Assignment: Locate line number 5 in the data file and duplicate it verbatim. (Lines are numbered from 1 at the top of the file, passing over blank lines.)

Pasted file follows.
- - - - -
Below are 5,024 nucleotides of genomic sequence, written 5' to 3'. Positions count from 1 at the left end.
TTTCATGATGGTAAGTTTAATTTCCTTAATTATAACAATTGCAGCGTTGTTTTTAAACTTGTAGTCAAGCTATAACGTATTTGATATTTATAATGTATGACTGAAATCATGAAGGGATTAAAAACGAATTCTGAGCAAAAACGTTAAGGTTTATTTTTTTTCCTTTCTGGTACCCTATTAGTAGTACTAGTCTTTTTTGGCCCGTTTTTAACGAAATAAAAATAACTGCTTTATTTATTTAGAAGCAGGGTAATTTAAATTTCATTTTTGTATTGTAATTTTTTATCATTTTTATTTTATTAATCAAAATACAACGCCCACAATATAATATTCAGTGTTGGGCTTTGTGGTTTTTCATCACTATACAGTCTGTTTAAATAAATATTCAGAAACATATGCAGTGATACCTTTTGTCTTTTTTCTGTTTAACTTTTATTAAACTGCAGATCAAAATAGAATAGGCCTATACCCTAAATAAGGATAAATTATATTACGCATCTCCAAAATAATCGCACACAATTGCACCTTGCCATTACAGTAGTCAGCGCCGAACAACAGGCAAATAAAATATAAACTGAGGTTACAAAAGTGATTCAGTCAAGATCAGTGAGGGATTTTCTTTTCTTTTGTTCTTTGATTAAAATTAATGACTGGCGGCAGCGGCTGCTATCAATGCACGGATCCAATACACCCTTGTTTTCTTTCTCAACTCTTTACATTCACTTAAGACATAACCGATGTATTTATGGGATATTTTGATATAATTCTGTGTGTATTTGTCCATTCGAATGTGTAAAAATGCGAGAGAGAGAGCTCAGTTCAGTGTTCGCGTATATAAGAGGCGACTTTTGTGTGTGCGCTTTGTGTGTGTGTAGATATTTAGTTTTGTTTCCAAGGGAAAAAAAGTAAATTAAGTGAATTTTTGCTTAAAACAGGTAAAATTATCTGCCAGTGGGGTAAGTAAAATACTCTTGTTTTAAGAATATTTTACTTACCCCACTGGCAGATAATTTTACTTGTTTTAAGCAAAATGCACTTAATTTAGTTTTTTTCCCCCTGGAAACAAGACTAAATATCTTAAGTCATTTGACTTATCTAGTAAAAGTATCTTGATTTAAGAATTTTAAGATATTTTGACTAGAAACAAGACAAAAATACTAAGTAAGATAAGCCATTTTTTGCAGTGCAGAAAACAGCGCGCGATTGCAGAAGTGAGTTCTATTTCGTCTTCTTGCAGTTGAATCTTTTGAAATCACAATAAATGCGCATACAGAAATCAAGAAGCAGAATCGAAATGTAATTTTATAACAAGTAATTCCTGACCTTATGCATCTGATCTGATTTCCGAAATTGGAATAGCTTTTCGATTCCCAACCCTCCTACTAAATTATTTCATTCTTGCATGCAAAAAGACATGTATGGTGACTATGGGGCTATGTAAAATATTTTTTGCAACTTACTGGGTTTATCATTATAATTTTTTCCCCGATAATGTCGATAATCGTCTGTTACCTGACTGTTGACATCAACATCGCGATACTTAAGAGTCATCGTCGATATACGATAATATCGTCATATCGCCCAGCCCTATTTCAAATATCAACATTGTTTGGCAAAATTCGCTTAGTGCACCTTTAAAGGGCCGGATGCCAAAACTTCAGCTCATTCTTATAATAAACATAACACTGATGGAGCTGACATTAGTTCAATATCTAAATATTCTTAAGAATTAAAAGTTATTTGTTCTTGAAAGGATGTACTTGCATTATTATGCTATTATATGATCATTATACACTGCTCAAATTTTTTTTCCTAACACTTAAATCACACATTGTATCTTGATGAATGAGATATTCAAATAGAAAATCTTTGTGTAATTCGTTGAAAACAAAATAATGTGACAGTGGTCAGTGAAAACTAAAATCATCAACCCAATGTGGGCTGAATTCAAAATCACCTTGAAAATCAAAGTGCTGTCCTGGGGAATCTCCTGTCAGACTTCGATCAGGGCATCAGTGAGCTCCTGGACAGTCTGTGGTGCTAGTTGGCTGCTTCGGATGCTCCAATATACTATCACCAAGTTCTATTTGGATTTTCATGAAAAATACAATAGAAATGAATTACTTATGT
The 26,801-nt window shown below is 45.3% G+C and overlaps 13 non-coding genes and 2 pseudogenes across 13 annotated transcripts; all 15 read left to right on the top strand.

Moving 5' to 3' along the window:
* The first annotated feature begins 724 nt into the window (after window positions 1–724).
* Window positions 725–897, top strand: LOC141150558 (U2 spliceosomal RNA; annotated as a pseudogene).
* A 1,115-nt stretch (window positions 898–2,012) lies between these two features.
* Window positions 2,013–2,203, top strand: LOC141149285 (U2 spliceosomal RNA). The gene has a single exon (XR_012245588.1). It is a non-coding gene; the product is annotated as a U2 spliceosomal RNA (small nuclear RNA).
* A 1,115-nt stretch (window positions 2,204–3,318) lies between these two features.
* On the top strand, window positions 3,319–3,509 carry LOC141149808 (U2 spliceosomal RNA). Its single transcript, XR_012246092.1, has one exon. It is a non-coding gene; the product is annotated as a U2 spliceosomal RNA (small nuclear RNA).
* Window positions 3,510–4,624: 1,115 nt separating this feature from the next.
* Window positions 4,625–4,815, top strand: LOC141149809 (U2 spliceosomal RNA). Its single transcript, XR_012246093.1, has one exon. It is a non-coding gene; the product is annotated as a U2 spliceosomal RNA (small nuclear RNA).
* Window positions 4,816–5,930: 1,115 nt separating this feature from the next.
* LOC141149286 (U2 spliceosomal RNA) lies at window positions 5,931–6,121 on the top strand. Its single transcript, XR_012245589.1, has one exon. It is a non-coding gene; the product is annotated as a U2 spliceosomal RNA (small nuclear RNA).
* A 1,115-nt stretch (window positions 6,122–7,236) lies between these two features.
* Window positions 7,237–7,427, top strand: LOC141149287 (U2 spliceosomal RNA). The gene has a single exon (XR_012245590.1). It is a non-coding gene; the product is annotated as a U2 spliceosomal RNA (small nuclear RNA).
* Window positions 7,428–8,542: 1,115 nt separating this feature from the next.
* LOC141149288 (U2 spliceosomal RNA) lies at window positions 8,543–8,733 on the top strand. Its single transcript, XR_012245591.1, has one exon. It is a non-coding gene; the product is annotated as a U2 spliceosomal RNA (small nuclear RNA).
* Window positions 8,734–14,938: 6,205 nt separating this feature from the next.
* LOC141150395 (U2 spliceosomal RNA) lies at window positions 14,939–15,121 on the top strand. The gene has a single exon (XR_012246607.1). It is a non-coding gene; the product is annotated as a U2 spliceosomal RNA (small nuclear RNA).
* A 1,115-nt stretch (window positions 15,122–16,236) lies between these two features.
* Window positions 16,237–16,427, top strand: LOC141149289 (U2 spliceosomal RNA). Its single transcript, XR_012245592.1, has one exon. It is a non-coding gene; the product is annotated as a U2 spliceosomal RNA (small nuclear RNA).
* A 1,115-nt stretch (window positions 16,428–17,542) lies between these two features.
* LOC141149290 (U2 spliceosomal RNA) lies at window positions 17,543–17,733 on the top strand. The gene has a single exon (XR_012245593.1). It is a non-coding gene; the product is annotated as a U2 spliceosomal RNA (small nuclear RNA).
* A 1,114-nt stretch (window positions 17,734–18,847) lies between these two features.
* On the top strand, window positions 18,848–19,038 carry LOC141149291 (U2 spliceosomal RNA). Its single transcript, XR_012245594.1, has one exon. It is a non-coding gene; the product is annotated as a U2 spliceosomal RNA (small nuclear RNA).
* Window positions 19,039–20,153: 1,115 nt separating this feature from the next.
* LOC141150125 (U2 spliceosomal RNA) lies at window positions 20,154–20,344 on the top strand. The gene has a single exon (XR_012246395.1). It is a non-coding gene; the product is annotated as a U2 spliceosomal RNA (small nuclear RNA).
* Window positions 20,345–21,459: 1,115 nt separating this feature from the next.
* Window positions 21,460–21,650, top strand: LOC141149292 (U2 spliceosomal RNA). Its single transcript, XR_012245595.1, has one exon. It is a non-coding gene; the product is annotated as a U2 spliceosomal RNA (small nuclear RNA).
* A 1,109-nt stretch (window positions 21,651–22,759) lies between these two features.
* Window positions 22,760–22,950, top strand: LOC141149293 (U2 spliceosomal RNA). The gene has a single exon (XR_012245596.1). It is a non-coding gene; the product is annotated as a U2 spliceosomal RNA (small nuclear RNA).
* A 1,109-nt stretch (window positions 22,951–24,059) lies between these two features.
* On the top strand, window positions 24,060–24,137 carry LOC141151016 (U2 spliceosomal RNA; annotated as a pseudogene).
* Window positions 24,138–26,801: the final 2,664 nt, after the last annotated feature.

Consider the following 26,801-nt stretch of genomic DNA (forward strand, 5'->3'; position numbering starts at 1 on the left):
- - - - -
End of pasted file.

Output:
* The first annotated feature begins 724 nt into the window (after window positions 1–724).